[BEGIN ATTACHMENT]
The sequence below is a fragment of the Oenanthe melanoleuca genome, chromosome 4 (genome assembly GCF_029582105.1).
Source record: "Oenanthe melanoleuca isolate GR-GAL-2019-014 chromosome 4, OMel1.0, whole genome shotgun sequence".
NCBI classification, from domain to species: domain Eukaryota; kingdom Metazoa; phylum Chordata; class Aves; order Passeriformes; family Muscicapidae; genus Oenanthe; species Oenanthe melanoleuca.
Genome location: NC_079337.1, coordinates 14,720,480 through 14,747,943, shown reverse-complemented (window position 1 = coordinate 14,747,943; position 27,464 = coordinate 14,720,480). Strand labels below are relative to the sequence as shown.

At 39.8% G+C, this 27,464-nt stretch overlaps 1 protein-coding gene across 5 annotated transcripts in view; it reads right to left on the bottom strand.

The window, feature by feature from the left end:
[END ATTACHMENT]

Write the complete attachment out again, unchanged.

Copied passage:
The sequence below is a fragment of the Oenanthe melanoleuca genome, chromosome 4 (genome assembly GCF_029582105.1).
Source record: "Oenanthe melanoleuca isolate GR-GAL-2019-014 chromosome 4, OMel1.0, whole genome shotgun sequence".
NCBI classification, from domain to species: domain Eukaryota; kingdom Metazoa; phylum Chordata; class Aves; order Passeriformes; family Muscicapidae; genus Oenanthe; species Oenanthe melanoleuca.
Genome location: NC_079337.1, coordinates 14,720,480 through 14,747,943, shown reverse-complemented (window position 1 = coordinate 14,747,943; position 27,464 = coordinate 14,720,480). Strand labels below are relative to the sequence as shown.

At 39.8% G+C, this 27,464-nt stretch overlaps 1 protein-coding gene across 5 annotated transcripts in view; it reads right to left on the bottom strand.

The window, feature by feature from the left end: